Does a Hegemon ever Meaningfully Apologize?

US threatens further naval incursions despite furious reaction from China


Many tributaries, very tricky to navigate, flow from this main current of public avowals and disavowals; not least, must an apology lead to reparation, if it is to be to be at all meaningful? That is, without a subsequent act of reparation or restitution, can it be fully constituted as an apology? Or is the performance of a speech act something that itself makes change?

Marina Warner

What underlies a proffered apology has obvious relevance. Particularly important is whether the apology was sincere or whether it had ulterior motive. And what does it indicate to the citizens of a country when its government refuses or elides meaningful apology for its wrongdoing?

What is the ideology that underlies the determination not to apologize; that is, what are the foundations or motives for not apologizing? Right-wingers will portray apologizing as a sign of weakness.

The recent incursion of US navy personnel into Iranian coastal water has seen the American corporate media focus inordinately on the fact that purportedly no apology has been issued to Iran. CNN cited John Kirby, a spokesman for Secretary of State John Kerry: “There is no truth in reporting that Secretary Kerry apologized to the Iranians.”

CNN also cited a nameless CENTCOM official seeking to disavow the videoed apology of a US navy sailor: “Clearly this staged video exhibits a sailor making an apology in an unknown context as an effort to defuse a tense situation and protect his crew.” Clearly the anonymous official’s comment targets the trespassee rather than the trespassers.

CBS News featured the US vice president in its headline: “Biden: Iran didn’t want or get apology for boats incident.” The right-wing Daily Wire, however, contends Biden is lying about not apologizing.

BBC News, cited general Ali Fadavi, the commander of Iran’s Revolutionary Guards naval forces, saying the US did apologize to Iran for its naval incursion.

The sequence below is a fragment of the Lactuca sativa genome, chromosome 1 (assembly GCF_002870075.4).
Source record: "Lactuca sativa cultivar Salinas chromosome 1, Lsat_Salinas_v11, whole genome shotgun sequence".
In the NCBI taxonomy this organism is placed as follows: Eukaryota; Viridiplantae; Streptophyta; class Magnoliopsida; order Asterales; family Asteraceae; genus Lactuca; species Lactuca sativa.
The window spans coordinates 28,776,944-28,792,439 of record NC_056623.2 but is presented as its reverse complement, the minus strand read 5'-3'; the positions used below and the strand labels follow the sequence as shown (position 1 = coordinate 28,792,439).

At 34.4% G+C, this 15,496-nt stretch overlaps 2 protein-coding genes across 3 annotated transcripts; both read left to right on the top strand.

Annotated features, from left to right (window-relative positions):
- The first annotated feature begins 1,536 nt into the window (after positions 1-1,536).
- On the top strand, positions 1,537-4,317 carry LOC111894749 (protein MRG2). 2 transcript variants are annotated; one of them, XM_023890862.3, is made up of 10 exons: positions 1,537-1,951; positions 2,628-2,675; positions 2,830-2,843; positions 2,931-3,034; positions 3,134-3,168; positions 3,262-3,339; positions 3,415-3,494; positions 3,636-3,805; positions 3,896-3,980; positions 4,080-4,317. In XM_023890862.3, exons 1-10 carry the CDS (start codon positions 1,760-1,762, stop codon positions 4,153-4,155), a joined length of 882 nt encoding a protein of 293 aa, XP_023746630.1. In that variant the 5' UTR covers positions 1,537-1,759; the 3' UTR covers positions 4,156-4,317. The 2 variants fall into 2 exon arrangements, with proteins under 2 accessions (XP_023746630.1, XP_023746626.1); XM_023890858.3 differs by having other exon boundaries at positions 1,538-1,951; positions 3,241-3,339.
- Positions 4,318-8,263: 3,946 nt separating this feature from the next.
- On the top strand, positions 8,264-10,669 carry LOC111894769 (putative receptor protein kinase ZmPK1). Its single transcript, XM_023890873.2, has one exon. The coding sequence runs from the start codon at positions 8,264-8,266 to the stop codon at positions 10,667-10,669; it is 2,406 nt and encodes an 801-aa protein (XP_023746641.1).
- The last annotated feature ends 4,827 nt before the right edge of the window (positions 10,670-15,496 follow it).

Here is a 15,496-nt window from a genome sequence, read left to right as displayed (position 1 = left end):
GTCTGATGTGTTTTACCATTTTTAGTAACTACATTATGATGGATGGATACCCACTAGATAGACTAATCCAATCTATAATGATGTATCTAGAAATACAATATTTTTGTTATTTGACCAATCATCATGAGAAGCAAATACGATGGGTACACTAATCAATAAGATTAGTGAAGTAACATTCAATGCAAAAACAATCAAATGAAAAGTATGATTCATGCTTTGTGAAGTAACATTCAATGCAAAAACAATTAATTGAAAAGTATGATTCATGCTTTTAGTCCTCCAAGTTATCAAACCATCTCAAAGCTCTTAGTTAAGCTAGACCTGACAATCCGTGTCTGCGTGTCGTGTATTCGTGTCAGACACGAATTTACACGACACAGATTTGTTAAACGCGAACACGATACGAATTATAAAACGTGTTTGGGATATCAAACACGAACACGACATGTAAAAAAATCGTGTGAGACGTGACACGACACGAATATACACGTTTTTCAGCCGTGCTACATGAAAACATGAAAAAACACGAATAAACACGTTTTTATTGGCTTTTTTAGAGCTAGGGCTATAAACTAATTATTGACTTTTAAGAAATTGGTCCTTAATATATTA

Whether the United States did or did not apologize for its incursion into Iranian waters is revelatory. What is historical fact is the longstanding refusal of US officials to apologize in a sincere and meaningful manner for wrongdoing on its part.

This is especially applicable to Republican politicians. This is emblemized by the words of former president George H.W. Bush who audaciously quipped, “I’ll never apologize for the United States. Ever. I don’t care what the facts are.”

Mitt Romney, Republican presidential candidate drew inspiration from Bush the Elder’s obstinacy which he used for his book unabashedly entitled: No Apology: The Case for American Greatness.

Romney sought a wedge between himself and Barack Obama who has on occasion offered a form of apology. Last year, president Obama made a “rare” apology for a US war crime: the bombing of the Doctors Without Borders Hospital in Afghanistan. However, despite paying compensation to the families of those killed and injured, what does the failure to prosecute the guilty parties in this war crime signify? When war criminals escape censure and punishment, can cash and such an apology be considered authentic and meaningful atonement?

The spotty and cavalier US record as far as saying sorry for its slew of major crimes extends deep into its past.

Disdainfully, it is still unwilling to apologize for the genocidal mushroom clouds it caused over Hiroshima and Nagasaki at the tail-end of World War II.

The US still has not apologized for its abduction and enslavement of Africans. Most Americans apparently agree with this non-apology.

A breakthrough of sorts occurred during the administration of president Bill Clinton when both houses of the United States Congress adopted the Apology Resolution (U.S. Public Law 103-150 [107 Stat. 1510])

acknowledg[ing] that the overthrow of the Kingdom of Hawaii occurred with the active participation of agents and citizens of the United States and further acknowledges that the Native Hawaiian people never directly relinquished to the United States their claims to their inherent sovereignty as a people over their national lands, either through the Kingdom of Hawaii or through a plebiscite or referendum.

But what does it mean to say, in effect, sorry we took your land, and then leave unstated: but we will continue to keep what we stole from you? Is that a genuine apology?

Bill Clinton apologized for the slave trade in Africa. He apologized on behalf of the international community for the genocide in Rwanda: